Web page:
Cannabis is known by the street names puff, draw, weed, herb(s), soap, chronic, skunk, grass, ganja, hash, dope and Bob Hope (among others).
Cannabis is one of the world's most commonly used leisure drugs; it is estimated that at least one person in ten in the UK has used it. Its use in human cultures spans millennia, often in religious, mystical or ritual settings. The drug comes from the hemp plant, which grows in a variety of climates and can reach up to 15 feet in height. The leaves are lance-shaped, with saw-toothed edges. In addition to the psychoactive drug, hemp is the source of many other products. There are three subspecies of the plant: Sativa (the most prominent), Indica and Ruderalis.
Cannabis comes in three main forms: cannabis resin (hashish), herbal cannabis (marijuana) and cannabis oil. These different forms are historically associated with different cultures in various parts of the world. Hashish is a sticky brown substance, the compressed resin exuded by the plant, while marijuana is composed of dried leaves. Oil is the concentrated extract of THC, the drug’s primary active ingredient.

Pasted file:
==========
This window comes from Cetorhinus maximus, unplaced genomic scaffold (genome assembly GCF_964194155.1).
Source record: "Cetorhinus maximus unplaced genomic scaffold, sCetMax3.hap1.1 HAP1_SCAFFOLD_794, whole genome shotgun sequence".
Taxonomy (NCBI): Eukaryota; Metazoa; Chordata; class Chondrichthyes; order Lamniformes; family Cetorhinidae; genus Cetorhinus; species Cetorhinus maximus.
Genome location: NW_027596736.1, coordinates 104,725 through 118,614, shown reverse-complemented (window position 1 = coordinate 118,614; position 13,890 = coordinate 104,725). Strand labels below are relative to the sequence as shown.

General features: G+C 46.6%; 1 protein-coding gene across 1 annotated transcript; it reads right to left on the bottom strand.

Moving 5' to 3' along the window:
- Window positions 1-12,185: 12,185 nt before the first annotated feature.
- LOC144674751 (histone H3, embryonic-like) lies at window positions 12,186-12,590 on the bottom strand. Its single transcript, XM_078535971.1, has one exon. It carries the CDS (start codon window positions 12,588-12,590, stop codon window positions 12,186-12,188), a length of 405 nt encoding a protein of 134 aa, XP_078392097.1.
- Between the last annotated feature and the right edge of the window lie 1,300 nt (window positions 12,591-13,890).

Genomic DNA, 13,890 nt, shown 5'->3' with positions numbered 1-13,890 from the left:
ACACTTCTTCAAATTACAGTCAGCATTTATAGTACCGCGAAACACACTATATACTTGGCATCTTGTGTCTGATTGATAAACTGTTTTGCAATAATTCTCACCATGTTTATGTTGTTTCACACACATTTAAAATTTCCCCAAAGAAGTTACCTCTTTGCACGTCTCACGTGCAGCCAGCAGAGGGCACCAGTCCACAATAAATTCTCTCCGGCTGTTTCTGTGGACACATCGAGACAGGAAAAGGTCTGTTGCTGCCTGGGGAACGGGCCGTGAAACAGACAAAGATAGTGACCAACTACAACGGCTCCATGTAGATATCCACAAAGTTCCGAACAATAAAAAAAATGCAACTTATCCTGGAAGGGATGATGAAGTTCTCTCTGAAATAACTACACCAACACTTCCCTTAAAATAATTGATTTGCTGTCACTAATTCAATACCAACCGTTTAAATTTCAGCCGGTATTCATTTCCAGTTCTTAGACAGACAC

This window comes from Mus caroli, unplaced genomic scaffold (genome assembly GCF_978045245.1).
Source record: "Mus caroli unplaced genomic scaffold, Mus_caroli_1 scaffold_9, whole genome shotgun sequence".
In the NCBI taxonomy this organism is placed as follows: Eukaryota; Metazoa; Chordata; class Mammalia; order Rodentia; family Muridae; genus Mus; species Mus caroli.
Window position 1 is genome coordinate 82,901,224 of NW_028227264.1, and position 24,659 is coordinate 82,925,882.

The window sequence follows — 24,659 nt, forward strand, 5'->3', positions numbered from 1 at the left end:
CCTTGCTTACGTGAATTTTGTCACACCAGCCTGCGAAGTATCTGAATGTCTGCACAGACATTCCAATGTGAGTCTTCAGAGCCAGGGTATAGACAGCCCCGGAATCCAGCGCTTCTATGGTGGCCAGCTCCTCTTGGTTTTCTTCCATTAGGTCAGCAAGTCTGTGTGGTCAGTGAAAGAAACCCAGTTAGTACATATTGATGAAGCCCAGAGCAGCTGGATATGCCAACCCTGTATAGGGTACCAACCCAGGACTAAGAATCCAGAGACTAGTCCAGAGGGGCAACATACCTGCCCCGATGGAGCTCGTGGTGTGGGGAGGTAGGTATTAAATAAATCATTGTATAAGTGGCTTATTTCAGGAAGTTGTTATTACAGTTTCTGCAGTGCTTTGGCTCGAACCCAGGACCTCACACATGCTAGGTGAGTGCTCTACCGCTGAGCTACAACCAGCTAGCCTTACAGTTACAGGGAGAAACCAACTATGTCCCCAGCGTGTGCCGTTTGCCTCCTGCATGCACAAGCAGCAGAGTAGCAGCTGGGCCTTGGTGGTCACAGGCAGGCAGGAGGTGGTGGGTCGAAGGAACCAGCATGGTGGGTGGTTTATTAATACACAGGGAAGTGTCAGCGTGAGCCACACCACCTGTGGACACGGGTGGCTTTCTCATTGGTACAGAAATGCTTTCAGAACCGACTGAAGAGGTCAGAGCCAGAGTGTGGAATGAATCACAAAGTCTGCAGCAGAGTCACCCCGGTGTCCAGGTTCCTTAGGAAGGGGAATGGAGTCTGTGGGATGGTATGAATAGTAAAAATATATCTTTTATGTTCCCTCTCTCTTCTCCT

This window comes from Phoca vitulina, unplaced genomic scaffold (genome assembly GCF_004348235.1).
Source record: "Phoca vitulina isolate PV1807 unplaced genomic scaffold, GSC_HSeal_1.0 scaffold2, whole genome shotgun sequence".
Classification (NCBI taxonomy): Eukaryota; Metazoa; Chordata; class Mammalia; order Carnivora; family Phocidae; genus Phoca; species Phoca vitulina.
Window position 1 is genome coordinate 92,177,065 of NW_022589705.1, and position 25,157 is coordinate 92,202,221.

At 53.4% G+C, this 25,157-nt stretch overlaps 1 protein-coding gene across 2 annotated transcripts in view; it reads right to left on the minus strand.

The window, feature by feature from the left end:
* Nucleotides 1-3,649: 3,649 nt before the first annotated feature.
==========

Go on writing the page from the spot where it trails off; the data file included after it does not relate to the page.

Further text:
Cannabis is usually smoked, but can be eaten or consumed in drinks such as coffee. When swallowed, the effect takes longer to come on but is stronger, and may be very strong indeed, causing hallucinations and extreme mental confusion. It is often smoked in a joint, in which the drug is added to tobacco, and can be smoked pure in a pipe or water pipe such as a bong.
In recent decades the illicit market has partially moved on from producing on large farms in Morocco and Pakistan to growing the plant indoors under artificial lighting and with controlled nutrition. This has resulted in the production of “skunk”, a strong strain with a higher than average THC content. (Skunk was originally a specific cross-bred strain of indoor product, but the term is now generic). Skunk has generated alarm in political circles, and some medical authorities believe that cannabis can cause mental illness. It is likely that in some cases it plays a role in a complex of genetic, social and psychological influences. Those whose nervous systems are maturing or who have pre-existing psychological problems should be wary of heavy cannabis use.
Cannabis is a Class B Schedule 1 drug. It is illegal to possess, supply or produce this drug.
Special police guidelines exist in relation to arrest for possession of cannabis.
Possession of Class B drugs carries a maximum sentence of 5 years imprisonment and a fine. Trafficking offences carry maximum sentences of 14 years imprisonment and a fine.
Free, confidential information and advice is available by calling the Release Drugs Helpline on 0845 45 00 215